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Bob Parker

Lt. Robert Parker served with the Omaha (Neb.) PD for 30 years and commanded the Emergency Response Unit. He is responsible for training thousands of law enforcement instructors in NTOA's Patrol Response to Active Shooters courses.



Jose Medina

Jose Medina

Officer Jose Medina is an active member of the Piscataway (N.J.) Police Department's SWAT team and runs Awareness Protective Consultants (Team APC) tactical training.
SWAT

Urban Shield: Super SWAT Shape Required

November 23, 2009  |  by Robert O'Brien - Also by this author

Thanks to the Alameda County (Calif.) Sheriff's Office (ACSO), I was privileged to observe Urban Shield 2009, an event the agency hosts each year. Twenty-seven SWAT teams, mostly from California but also from as far away as Boston and even France, were tested for 48-plus continuous hours by a series of 25 real-world, force-on-force scenarios.

Each scenario designed to test officers' tactical skills and teamwork to the limit was scored and timed, with points deducted for mistakes. Exercise #1, SWAT Fitness Assessment, tested the mettle of even those in "Super SWAT Shape."

Day 1 - Orientation Day

The large room was filled to overflow capacity - 200+ operators from 27 SWAT teams, their liaisons, support staff, observers. One thing's certain - that many SWAT personnel in one place is an impressive sight.

As I scanned the room, I tried to get a feel for what these competitors must be going through. On the surface, all appeared composed, ready - some serious, some relaxed, some talking and even joking with other competitors.

But underneath this calm surface, I could feel the undercurrent of competitive energy each of them would soon unleash over the next two days of the most challenging, grueling SWAT competition in existence.

They came not merely to compete, but to win. As a former SWAT sergeant, I'd competed or participated in countless missions, trainings, and competitions. So, I had a pretty good idea what was likely going through their minds as they listened attentively to the orientation instructions and rules.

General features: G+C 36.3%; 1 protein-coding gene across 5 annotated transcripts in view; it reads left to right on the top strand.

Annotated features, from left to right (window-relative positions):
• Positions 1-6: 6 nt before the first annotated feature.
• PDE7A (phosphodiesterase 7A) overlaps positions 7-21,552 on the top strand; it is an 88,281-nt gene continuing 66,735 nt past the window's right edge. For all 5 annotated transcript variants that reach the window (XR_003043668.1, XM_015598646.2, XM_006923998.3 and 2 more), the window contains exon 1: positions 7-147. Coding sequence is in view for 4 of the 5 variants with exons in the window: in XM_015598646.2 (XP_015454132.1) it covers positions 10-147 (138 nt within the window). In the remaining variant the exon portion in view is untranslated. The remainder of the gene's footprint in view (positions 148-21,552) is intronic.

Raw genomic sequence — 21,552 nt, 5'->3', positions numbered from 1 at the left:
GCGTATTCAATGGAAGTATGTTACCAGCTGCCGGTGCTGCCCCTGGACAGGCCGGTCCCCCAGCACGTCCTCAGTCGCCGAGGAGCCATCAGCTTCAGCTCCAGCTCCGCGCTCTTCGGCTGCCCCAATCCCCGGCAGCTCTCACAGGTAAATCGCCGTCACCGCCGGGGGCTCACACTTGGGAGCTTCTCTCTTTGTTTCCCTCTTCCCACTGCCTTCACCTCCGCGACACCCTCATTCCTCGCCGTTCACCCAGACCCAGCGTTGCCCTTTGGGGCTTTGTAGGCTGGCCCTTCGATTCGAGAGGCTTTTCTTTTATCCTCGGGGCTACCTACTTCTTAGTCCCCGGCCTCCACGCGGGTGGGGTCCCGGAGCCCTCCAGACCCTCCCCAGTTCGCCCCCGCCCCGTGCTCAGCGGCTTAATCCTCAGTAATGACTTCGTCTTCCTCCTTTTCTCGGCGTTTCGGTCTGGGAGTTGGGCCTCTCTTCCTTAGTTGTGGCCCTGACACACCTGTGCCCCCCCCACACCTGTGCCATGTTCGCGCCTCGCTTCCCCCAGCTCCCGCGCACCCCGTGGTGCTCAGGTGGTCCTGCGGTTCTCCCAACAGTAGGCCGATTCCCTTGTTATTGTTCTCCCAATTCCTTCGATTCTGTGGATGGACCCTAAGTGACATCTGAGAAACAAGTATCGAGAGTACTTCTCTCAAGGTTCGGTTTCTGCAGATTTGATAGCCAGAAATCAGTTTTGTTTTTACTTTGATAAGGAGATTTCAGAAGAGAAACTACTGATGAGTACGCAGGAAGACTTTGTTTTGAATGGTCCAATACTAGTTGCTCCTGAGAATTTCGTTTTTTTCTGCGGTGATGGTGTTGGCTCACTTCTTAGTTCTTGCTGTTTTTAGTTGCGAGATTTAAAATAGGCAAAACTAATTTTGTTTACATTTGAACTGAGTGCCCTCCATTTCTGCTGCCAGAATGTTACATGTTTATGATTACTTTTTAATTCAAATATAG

This was the proverbial calm before the storm. A storm that would begin at 0600 the next morning and wouldn't end until 48+ continuous hours and 25 ultra-challenging scenarios later. Perhaps the most challenging test any SWAT team had ever faced.

They were fast approaching crunch time, and would soon know if all their hard work and preparation would pay off. Some undoubtedly had nagging questions - Are we ready? Am I ready? How good is the competition?

Soon, they'd all learn the answers.

Day 2 - Competition Begins

Of all 25 scenarios, the most daunting looking was exercise #1 - SWAT Fitness Assessment - at the host agency's Regional Training Center - one of the best LE training facilities I've ever seen. And as with all of the event's 25 exercises, this was exceptionally well planned and monitored.

Starting with barricade tape, those in charge restricted entrance to authorized, badged, screened personnel only: participants, monitors, and observers. This was the debut of the Alameda County Sheriff's Office's newly constructed 14-station Confidence Course. This course rivals any obstacle course anywhere - complete with a spectacular view of the surrounding California "hills."

By its very nature, SWAT requires officers to maintain a high level of fitness at all times. Coupled with months of training for Urban Shield, each of the 200+ participants were in superb condition rivaling that of any elite competitive athlete. And I guarantee all of them trained for months and were in the best shape of their lives.